Shares of Duck Creek Technologies (DCT) fell 28.8% in October 2021, according to data from S&P Global Market Intelligence. The maker of software-as-a-service (SaaS) used by property and casualty insurance companies reported strong results for the fourth quarter of 2021. The report still triggered a massive price drop as market makers focused on Duck Creek's modest guidance targets instead.
In the fourth quarter, Duck Creek's revenues rose 21% year over year to $70.9 million. Adjusted earnings stopped at $0.02 per share, based on $2.6 million in non-GAAP net income. This was in line with the year-ago reading. Your average analyst would have settled for fourth-quarter earnings of $0.01 per share on top-line sales near $69.1 million, so Duck Creek exceeded analyst targets across the board.
And then there's the guidance issue. Duck Creek projects first-quarter revenue of approximately $69 million, just above the $68.7 million Street consensus at the time. However, full-year sales should land in the neighborhood of $296 million while analysts had expected $303 million for this period. That's a forward-looking miss, and it's not a small one.
As a fast-moving growth stock with skimpy bottom-line profits, Duck Creek's market value is sensitive to perceived slowdowns in the company's revenue growth. From this perspective, the massively negative market reaction makes sense.
However, I would argue that Duck Creek's management set an overly conservative full-year sales target here, creating a bar that should be easy to clear. The young company already has a history of doing exactly that, including in the fourth quarter where the top end of management's revenue guidance stopped at $69.5 million. And when the company set up full-year targets from the vantage point of October 2020, the revenue line was projected to land below $249 million. The final full-year revenue result was $260.4 million, leaving plenty of air between the modest target and the robust result.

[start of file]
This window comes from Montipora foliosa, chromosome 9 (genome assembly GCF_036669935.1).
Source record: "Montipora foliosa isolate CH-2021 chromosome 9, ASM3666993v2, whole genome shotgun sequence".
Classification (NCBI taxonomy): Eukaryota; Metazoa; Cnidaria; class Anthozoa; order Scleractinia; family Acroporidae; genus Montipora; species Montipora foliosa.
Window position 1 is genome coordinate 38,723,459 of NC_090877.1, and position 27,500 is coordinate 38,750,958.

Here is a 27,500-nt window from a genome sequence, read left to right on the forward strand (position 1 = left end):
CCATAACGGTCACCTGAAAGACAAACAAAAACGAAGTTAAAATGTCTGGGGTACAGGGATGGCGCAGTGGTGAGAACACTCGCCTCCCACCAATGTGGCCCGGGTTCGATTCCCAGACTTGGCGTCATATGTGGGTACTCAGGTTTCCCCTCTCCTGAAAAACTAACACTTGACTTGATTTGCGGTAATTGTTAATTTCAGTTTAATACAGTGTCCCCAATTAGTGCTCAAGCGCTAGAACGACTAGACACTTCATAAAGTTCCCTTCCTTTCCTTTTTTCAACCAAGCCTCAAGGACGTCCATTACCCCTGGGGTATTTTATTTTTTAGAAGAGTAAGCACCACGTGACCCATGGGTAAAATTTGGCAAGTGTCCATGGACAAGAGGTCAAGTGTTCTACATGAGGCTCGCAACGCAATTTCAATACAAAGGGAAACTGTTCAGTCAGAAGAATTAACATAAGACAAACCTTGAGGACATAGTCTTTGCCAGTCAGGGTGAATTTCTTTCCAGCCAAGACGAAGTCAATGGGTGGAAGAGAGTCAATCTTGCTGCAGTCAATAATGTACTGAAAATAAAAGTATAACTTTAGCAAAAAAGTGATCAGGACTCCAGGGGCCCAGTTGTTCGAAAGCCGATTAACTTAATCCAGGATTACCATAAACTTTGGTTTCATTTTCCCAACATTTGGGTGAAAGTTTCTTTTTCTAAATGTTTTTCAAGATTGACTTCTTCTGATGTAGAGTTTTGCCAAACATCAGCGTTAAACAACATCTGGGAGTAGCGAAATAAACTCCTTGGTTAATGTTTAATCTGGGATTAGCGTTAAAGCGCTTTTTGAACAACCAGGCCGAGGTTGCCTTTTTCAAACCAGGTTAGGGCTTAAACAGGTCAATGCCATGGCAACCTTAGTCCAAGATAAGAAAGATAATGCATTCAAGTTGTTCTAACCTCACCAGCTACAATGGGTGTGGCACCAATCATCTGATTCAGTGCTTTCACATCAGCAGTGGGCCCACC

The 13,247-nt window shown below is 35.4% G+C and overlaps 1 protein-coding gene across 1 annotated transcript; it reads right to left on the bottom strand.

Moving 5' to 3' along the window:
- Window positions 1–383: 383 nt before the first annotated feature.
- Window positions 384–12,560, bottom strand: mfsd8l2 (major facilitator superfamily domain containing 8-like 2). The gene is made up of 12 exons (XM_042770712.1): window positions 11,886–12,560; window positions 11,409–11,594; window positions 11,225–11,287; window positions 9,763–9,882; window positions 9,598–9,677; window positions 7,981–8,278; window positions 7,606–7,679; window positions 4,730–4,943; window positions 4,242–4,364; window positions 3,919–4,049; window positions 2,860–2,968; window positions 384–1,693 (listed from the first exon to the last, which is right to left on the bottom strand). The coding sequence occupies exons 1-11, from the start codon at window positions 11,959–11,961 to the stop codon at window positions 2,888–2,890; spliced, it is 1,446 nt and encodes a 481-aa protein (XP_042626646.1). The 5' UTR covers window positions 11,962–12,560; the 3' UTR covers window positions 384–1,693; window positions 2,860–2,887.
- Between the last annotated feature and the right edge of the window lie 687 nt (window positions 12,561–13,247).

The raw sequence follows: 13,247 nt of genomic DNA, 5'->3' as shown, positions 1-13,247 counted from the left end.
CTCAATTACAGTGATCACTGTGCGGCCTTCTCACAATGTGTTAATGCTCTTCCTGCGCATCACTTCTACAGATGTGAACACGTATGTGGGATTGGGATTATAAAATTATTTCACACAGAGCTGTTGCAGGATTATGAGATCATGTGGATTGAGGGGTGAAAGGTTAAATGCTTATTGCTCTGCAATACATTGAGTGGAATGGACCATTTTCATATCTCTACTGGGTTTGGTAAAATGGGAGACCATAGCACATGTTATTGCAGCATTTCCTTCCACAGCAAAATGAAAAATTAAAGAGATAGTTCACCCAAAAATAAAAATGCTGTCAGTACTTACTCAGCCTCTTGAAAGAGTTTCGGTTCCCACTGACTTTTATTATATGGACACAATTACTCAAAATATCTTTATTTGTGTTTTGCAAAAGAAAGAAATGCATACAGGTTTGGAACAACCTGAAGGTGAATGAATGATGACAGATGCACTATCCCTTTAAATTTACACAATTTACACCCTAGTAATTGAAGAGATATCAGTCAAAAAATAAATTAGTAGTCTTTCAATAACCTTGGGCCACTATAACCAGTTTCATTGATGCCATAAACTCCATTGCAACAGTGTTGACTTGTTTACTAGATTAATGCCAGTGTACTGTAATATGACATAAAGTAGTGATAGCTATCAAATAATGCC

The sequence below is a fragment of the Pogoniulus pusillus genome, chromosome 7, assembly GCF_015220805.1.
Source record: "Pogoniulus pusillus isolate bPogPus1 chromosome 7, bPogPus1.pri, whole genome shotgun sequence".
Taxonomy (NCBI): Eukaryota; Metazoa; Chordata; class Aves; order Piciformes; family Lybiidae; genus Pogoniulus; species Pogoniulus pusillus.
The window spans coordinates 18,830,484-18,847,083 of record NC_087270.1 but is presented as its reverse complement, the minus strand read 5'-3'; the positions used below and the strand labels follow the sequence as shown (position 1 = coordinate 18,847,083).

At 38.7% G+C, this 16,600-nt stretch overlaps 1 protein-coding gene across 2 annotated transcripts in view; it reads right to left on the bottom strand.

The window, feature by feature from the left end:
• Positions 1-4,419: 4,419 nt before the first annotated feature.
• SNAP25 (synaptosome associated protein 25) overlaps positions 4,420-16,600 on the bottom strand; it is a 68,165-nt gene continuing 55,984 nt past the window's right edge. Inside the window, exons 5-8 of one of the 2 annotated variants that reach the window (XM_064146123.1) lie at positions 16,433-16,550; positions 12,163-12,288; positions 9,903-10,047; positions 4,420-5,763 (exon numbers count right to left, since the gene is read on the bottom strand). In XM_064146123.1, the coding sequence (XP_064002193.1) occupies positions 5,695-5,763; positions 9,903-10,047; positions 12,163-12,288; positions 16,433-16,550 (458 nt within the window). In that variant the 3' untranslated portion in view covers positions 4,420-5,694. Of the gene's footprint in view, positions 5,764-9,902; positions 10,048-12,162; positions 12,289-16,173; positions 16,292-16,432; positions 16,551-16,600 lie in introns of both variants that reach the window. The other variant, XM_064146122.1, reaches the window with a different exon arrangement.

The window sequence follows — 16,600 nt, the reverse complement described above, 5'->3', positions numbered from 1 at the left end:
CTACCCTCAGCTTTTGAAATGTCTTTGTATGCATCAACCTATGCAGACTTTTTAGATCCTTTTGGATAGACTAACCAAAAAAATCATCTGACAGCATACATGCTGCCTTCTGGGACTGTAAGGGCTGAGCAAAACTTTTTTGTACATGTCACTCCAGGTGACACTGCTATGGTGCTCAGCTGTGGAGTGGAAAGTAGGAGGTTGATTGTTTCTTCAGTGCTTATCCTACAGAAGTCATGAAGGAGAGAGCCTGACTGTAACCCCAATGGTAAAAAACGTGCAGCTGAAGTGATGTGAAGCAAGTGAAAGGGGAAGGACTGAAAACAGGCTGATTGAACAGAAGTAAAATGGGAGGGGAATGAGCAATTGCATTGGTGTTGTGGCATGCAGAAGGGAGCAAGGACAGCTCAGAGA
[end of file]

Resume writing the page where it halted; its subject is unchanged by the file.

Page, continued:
In the earnings call, Duck Creek's management celebrated the "strong underlying momentum" that is driving the business forward right now. Regarding the full-year sales target's relatively soft growth rate of roughly 14%, CFO Vinny Chippari noted that the expiration of a single legacy contract explains most of that action. Excluding this contract from the 2021 figures would lift the next-year guidance to a 30% effective growth rate. And none of this should come as a surprise to investors:
"It was a legacy agreement that carved out from Accenture in 2016 that we've known for a long time is going away," Chippari said. "That contract expired in June of 2021, so we did have 10 months of revenue in 2021. And that is creating a little bit of a headwind on the subscription revenue growth rate for fiscal '22."
In other words, Duck Creek investors are overreacting to a slowdown they should have seen coming a mile away. Share prices have fallen 35% in the past 52 weeks, and I am sorely tempted to pick up a few shares in this exciting fintech company while the discount lasts. This stock is springloaded for a massive rebound over the next couple of years as that troublesome legacy contract becomes a footnote in Duck Creek's financial history.